Monday, October 24, 2005

TV: Character blogs

The hip new accessory for a TV show this season appears to be a blog on the show's official website. And not just a behind-the-scenes production blog (such as that of Ronald Moore for Battlestar Galactica), or a commentary blog (such as those from ex-contestants of The Amazing Race and Survivor -- the latter of which proves to have a sense of humor about itself with its inclusion of Ralph from Lord of the Flies as one of the commentators), but an in-character blog, supposedly written by one of the fictional inhabitants of the TV show. They're all over the place this year. I would go so far as to say the in-character blog is the new black. Whatever that means.

One of the not-to-be-missed blogs is Schrute-Space, from The Office's Dwight Schrute. Speaking of Battlestar Galactica (like, last paragraph -- stay with me, people), here's Dwight's take on it:

I am just about the world's biggest fan of Battlestar Galactica. The new AND the old. Starbuck is my dream woman. The new Starbuck. The old one was a man and that's just not me. Starbuck can kick ass plus she can make sweet love. Plus she's good at futuristic poker! If we were going out, I would insist that she stop smoking those cigars, though. And grow her hair out a bit more. And not fly so many dangerous missions. I think Edward James Olmos makes a great captain. I wish I was the guy just below him. The assistant Captain. I would follow him to the ends of the universe. Too bad about his skin, though.
Two of my favorite shows from last year appear to have pioneered this trend. Veronica Mars has episode recaps written as though they come straight from Veronica's blog. And the castaways of Lost may not have access to the internet -- but they still have a diary, written by "Janelle Granger," who is presumably one of the random background space-fillers on the beach. It adds a nice extra dimension to the show -- yes, there are other people there besides the dozen or so who get to do the cool stuff.

A couple of the new spooky shows sport in-character blogs. Surface has Miles' Blog, written by the kid with the pet sea monster. Invasion has a blog written by Dave, possibly called Do You See What I See?, or possibly called nothing specific. Key quote:

According to Swedish researchers, mice fed moderate amounts of alcohol grew new nerve cells in their brain. The researcher said, and I quote, "it is possible that the extra cells might help with learning and memory." I guess the key word in there is "moderate," unfortunately, because after I have a twelve pack I usually can’t remember how I got home.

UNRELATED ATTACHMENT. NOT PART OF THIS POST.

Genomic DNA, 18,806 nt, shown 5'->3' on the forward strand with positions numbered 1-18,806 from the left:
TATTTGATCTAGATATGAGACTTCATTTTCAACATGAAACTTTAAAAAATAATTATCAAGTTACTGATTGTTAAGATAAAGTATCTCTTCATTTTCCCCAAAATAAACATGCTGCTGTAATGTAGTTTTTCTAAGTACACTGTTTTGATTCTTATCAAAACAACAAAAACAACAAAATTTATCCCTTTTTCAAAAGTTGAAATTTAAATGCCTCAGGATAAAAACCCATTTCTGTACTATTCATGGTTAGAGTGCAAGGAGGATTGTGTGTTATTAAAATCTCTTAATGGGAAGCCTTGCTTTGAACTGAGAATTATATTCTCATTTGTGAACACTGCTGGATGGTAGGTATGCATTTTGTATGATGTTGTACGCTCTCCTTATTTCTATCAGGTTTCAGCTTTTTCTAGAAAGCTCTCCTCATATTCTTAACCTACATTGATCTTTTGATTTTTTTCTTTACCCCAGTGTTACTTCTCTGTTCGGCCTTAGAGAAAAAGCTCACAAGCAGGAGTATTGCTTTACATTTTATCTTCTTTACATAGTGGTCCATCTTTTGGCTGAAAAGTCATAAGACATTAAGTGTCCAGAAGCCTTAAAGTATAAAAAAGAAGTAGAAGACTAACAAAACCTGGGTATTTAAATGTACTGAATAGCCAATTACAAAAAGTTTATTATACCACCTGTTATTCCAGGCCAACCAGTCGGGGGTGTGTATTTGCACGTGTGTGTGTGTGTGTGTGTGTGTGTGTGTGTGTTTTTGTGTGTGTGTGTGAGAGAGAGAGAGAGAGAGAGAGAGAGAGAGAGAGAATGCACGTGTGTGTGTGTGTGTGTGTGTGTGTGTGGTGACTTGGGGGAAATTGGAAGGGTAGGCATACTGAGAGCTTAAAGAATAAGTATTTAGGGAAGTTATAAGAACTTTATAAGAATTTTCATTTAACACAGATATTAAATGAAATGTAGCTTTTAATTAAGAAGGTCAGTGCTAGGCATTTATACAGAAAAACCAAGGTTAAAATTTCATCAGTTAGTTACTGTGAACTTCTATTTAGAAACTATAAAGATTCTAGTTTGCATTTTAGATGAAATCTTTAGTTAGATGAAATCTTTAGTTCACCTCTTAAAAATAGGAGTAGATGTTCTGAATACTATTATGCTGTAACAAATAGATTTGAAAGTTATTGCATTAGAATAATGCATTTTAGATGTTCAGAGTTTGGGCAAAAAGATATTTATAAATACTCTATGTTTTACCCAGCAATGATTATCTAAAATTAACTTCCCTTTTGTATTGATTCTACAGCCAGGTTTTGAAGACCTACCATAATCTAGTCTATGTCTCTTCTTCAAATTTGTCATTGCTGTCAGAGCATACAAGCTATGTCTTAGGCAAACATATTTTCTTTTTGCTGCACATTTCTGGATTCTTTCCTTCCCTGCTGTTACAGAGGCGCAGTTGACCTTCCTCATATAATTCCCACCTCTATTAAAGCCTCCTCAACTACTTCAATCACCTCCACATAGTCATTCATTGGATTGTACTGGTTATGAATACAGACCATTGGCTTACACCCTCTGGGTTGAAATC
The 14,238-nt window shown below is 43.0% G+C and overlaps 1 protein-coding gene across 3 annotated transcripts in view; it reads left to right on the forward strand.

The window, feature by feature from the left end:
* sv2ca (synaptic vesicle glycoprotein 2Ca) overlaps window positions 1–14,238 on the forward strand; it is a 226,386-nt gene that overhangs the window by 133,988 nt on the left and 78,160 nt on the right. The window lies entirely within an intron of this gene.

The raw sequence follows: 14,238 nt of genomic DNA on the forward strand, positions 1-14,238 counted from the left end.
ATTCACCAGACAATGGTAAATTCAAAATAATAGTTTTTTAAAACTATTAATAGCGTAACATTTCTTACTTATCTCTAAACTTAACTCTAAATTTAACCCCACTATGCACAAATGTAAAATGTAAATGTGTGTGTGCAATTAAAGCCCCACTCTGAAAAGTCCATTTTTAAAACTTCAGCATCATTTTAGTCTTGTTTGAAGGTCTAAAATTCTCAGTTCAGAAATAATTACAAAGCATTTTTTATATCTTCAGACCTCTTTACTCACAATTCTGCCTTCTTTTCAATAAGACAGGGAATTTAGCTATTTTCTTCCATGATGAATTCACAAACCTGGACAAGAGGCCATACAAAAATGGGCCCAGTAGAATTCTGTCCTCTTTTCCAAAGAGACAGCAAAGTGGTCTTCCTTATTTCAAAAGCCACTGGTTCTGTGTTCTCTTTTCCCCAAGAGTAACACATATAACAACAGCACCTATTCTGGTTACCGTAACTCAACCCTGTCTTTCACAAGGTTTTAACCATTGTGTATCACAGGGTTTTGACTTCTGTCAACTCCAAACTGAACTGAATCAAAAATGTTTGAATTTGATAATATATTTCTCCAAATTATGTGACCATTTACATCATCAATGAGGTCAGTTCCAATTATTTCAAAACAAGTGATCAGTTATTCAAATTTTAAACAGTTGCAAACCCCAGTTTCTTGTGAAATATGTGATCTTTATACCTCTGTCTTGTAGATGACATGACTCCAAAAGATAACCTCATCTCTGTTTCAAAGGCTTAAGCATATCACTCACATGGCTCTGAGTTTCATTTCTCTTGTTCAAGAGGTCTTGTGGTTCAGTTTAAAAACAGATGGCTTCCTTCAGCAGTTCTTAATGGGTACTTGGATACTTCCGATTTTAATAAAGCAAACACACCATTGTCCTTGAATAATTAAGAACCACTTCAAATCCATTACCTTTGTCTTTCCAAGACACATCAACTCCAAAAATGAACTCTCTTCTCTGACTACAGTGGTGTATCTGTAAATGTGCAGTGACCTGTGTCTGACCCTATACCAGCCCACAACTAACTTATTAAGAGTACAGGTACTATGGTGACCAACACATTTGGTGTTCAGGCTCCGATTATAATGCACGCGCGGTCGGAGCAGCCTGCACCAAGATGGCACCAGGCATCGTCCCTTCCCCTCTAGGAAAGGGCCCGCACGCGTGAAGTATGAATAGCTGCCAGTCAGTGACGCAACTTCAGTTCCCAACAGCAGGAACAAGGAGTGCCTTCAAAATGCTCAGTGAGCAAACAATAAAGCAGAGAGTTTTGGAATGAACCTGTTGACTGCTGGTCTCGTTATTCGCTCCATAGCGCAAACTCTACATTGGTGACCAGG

It looks like this blog may have been abandoned. Did the character get killed off?

Commander in Chief has Mackenzie Watch, which isn't written by a character on the show; it's a faux-political blog following the career of Geena Davis' fictitious presidency. Oddly enough, I couldn't find actual information about the show at ABC's website; all their links appear to go straight to this blog.

And perhaps my favorite of this new breed of promotional tool is Barney's Blog, written from the POV of the hilarious Neil Patrick Harris character on How I Met Your Mother (who has been heard to exclaim, "This is so going in my blog!"). My favorite entry: "Lick My Bells," which follows up on an early episode in which Barney and Ted lick (yes, lick) the Liberty Bell. The blog entry is a guide to licking various other National Monuments. Re: the Golden Gate Bridge (with irony quotes intact):

This "orange-vermillion masterpiece" "steeped in San Francisco history" is now covered in an "acrylic-emulsion topcoat" that despite tasting "like monkey dirt," renders the monument free to be "thoroughly licked" without "fear of lead poisoning." "Spectacular views" of the Bay and the "equally lickable Alcatraz" make the Golden Gate a fave among tongue-tourists.
I expect we'll be seeing a lot more of this kind of thing in the near future. These in-character blogs are an excellent way of providing bonus content to viewers who are beginning to consider these kinds of extras as obligatory. And they're so easy to write. Hell, any idiot can do it.

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